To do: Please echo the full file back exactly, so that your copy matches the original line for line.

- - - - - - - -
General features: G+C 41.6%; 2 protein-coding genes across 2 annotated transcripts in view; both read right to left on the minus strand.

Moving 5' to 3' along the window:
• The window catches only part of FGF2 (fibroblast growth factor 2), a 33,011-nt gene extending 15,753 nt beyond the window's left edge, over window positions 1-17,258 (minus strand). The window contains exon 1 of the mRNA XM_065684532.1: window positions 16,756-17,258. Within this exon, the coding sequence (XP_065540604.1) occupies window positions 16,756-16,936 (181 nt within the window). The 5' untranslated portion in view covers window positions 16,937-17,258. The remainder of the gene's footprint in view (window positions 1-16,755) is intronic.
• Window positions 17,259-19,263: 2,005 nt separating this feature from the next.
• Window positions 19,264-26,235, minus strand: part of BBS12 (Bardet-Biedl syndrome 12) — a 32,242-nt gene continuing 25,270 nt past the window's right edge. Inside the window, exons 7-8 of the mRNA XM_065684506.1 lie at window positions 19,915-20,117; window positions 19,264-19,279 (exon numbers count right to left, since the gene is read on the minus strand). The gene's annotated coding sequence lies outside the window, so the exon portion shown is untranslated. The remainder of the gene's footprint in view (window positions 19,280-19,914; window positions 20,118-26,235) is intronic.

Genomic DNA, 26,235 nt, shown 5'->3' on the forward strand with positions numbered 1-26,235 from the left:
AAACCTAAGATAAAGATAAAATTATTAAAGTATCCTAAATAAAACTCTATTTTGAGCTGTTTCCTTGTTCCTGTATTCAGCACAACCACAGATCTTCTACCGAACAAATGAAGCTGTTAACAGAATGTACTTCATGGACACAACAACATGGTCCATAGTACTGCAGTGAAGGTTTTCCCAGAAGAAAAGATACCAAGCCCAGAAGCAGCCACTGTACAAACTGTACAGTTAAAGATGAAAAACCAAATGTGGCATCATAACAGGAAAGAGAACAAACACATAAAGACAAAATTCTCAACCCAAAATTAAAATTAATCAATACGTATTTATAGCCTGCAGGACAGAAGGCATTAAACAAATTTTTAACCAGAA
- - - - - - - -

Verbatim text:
General features: G+C 41.6%; 2 protein-coding genes across 2 annotated transcripts in view; both read right to left on the minus strand.

Moving 5' to 3' along the window:
• The window catches only part of FGF2 (fibroblast growth factor 2), a 33,011-nt gene extending 15,753 nt beyond the window's left edge, over window positions 1-17,258 (minus strand). The window contains exon 1 of the mRNA XM_065684532.1: window positions 16,756-17,258. Within this exon, the coding sequence (XP_065540604.1) occupies window positions 16,756-16,936 (181 nt within the window). The 5' untranslated portion in view covers window positions 16,937-17,258. The remainder of the gene's footprint in view (window positions 1-16,755) is intronic.
• Window positions 17,259-19,263: 2,005 nt separating this feature from the next.
• Window positions 19,264-26,235, minus strand: part of BBS12 (Bardet-Biedl syndrome 12) — a 32,242-nt gene continuing 25,270 nt past the window's right edge. Inside the window, exons 7-8 of the mRNA XM_065684506.1 lie at window positions 19,915-20,117; window positions 19,264-19,279 (exon numbers count right to left, since the gene is read on the minus strand). The gene's annotated coding sequence lies outside the window, so the exon portion shown is untranslated. The remainder of the gene's footprint in view (window positions 19,280-19,914; window positions 20,118-26,235) is intronic.

Genomic DNA, 26,235 nt, shown 5'->3' on the forward strand with positions numbered 1-26,235 from the left:
AAACCTAAGATAAAGATAAAATTATTAAAGTATCCTAAATAAAACTCTATTTTGAGCTGTTTCCTTGTTCCTGTATTCAGCACAACCACAGATCTTCTACCGAACAAATGAAGCTGTTAACAGAATGTACTTCATGGACACAACAACATGGTCCATAGTACTGCAGTGAAGGTTTTCCCAGAAGAAAAGATACCAAGCCCAGAAGCAGCCACTGTACAAACTGTACAGTTAAAGATGAAAAACCAAATGTGGCATCATAACAGGAAAGAGAACAAACACATAAAGACAAAATTCTCAACCCAAAATTAAAATTAATCAATACGTATTTATAGCCTGCAGGACAGAAGGCATTAAACAAATTTTTAACCAGAA